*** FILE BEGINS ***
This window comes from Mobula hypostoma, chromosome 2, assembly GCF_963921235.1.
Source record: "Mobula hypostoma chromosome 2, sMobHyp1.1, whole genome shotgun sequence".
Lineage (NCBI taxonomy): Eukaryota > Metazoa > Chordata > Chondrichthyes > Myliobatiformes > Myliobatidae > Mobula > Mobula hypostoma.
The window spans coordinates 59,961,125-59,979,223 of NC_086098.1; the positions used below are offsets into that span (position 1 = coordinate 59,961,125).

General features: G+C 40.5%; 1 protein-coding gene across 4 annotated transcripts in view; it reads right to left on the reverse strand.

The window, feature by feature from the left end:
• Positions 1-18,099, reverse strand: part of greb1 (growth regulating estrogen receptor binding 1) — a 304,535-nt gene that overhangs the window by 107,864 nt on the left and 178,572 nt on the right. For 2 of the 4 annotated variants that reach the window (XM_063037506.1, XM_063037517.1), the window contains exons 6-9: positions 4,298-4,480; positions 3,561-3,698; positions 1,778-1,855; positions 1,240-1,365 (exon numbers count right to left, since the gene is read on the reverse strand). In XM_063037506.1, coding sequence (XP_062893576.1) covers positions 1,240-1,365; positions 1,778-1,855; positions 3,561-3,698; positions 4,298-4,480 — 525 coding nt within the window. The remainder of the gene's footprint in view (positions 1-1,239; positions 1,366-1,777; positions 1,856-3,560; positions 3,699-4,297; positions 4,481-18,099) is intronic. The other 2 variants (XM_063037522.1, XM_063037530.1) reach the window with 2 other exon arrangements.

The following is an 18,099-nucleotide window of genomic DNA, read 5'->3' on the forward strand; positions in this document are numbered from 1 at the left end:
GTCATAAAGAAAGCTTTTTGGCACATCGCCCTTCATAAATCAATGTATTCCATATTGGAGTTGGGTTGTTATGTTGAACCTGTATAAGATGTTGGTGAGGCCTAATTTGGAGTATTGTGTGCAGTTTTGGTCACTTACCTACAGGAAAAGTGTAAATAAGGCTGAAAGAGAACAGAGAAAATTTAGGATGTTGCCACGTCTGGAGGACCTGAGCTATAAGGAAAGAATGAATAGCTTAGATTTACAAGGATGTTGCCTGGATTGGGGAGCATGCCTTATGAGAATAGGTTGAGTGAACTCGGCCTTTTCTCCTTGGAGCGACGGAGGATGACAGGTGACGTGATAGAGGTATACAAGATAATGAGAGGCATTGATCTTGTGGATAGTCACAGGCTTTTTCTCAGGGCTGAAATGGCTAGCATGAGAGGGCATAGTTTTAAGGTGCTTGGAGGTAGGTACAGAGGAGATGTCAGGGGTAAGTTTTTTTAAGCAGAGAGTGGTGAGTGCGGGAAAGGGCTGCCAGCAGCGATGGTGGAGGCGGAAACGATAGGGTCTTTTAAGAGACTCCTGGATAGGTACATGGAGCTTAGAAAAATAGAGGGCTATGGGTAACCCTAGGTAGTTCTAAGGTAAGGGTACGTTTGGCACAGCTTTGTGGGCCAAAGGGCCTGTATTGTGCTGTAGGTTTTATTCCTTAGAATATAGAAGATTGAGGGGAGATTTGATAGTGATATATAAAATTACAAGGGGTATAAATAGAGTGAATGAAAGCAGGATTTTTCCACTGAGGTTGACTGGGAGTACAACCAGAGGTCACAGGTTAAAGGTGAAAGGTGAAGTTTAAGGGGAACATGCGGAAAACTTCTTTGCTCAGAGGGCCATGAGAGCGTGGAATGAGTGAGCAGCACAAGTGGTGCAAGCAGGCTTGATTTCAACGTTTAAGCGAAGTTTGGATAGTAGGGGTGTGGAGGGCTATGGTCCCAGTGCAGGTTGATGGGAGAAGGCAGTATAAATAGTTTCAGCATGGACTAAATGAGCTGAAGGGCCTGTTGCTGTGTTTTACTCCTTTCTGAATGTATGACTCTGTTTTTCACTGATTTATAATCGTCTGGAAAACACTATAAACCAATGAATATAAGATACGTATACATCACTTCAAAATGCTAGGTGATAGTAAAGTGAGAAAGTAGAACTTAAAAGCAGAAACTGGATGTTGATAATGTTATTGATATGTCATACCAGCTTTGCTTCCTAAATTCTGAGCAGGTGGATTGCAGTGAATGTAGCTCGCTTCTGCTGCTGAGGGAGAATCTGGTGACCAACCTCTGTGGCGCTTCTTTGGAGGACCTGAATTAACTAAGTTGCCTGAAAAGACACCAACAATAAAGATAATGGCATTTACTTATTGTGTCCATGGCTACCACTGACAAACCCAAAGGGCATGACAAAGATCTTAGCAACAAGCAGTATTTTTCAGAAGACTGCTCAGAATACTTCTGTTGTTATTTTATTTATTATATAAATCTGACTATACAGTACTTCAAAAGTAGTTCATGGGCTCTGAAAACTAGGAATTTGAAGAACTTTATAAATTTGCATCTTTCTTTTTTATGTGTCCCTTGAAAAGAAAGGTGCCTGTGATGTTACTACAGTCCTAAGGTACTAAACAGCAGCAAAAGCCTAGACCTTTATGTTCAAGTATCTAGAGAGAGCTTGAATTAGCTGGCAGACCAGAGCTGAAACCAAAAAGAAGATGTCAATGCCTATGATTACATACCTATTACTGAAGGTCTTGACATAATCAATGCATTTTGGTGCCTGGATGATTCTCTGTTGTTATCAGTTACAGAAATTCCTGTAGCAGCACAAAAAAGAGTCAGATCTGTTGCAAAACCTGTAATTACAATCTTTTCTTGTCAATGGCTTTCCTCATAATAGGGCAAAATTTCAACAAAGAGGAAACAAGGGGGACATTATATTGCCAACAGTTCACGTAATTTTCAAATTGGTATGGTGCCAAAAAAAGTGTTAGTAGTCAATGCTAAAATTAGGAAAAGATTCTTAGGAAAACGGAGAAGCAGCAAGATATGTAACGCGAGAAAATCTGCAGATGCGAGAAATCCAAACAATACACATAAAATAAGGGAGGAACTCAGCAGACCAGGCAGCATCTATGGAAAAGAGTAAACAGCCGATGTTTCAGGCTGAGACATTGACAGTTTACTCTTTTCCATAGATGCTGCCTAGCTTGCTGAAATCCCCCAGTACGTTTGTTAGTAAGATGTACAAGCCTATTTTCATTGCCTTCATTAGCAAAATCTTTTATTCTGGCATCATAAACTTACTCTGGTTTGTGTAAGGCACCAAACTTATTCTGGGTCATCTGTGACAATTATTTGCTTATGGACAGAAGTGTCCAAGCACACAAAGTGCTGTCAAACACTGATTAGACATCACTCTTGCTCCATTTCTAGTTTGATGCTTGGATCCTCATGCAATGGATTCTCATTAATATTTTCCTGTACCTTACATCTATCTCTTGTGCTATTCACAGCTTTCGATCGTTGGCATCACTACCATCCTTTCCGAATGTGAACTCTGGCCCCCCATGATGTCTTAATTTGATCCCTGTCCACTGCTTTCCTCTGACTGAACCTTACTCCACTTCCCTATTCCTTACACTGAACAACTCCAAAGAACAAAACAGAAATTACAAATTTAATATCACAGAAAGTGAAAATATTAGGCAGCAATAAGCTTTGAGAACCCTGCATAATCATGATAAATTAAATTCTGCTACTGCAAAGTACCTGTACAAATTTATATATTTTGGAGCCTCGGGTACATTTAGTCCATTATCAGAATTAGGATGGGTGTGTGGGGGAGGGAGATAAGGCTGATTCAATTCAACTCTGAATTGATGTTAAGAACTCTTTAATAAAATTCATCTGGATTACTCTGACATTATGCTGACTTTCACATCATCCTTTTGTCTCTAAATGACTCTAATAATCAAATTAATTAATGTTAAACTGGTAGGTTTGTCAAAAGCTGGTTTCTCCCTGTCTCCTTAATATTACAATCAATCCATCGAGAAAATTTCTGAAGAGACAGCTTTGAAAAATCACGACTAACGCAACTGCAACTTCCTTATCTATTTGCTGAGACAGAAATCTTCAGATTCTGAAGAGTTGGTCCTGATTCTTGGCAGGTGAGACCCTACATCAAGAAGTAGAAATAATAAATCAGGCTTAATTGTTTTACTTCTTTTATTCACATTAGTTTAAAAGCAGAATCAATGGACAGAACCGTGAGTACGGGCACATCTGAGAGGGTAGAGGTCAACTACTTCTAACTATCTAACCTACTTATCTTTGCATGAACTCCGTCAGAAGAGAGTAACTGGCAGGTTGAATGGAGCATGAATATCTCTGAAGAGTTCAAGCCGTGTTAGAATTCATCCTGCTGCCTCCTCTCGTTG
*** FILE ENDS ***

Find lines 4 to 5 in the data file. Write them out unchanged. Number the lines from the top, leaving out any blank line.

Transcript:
The window spans coordinates 59,961,125-59,979,223 of NC_086098.1; the positions used below are offsets into that span (position 1 = coordinate 59,961,125).

General features: G+C 40.5%; 1 protein-coding gene across 4 annotated transcripts in view; it reads right to left on the reverse strand.